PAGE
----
Hives, which are scientifically known as urticaria, are itchy welts on the skin. These welts are also called wheals, and they can occur anywhere on the body. In addition, their appearance can vary in shape, size, and color. Hives may appear as small spots, blotches, or even thin, raised lines, and they may be red, pink, white, or skin-toned in color. There are numerous causes of hives, including allergens (e.g., food, medication, insect bites), physical triggers (e.g., heat, cold, moisture, pressure), and underlying medical conditions (e.g., viral infections, parasitic infections, autoimmune diseases). Typically, hives appear quickly and then clear up within a few hours or days. However, hives that repeatedly recur over a six-week period or longer are classified as chronic hives, or chronic urticaria.
What Causes Hives?
As mentioned above, many things can cause hives. Common causes include:
- Allergens: Exposure to an allergen, or something that the body views as foreign or dangerous, can elicit an allergic reaction and result in hives. An allergic reaction can happen if a specific food, medication, or substance is ingested. Similarly, hives can be caused by an allergen that comes into contact with the skin (i.e., contactants) or that is inhaled (i.e., aeroallergens). Common allergens that fall into these categories are listed below.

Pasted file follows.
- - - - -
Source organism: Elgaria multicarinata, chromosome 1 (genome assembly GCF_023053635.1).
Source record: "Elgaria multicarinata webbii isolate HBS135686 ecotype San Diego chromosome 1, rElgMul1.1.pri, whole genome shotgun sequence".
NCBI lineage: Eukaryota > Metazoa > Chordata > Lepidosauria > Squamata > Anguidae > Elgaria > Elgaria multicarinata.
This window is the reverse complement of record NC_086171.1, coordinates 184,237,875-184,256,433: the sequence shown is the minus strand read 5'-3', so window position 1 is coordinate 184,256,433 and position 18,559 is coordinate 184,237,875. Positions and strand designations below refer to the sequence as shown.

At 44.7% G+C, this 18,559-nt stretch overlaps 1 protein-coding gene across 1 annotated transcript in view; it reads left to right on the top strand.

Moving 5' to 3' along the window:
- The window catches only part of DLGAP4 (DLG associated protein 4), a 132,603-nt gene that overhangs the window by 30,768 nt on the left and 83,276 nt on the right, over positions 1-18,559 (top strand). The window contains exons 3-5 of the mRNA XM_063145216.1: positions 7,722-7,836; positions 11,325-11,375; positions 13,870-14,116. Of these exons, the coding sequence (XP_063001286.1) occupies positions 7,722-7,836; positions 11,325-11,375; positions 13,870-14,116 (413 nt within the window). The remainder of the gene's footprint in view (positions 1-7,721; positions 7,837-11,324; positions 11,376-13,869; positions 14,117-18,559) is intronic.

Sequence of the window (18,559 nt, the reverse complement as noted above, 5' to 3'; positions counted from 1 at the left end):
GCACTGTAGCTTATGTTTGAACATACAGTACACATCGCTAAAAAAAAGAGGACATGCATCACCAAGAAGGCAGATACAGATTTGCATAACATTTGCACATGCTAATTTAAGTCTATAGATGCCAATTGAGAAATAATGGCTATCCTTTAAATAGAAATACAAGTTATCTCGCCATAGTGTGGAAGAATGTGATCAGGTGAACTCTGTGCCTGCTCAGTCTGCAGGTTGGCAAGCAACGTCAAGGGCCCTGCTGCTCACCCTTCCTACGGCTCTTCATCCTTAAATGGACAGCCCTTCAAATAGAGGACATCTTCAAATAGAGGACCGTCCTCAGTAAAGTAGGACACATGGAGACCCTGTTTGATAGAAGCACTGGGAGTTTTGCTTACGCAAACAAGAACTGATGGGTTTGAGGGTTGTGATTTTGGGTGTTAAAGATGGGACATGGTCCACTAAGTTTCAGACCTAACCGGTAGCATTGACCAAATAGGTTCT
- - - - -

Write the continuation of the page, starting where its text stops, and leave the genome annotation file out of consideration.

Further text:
- Food allergens: Shellfish, fish, peanuts, chocolate, eggs, milk, soy, tomatoes, berries, and wheat
- Medication/substance allergens: Antibiotics, opioids, aspirin, non-steroidal anti-inflammatory drugs (NSAIDs), ACE inhibitors, oral contraceptives, narcotics, and alcohol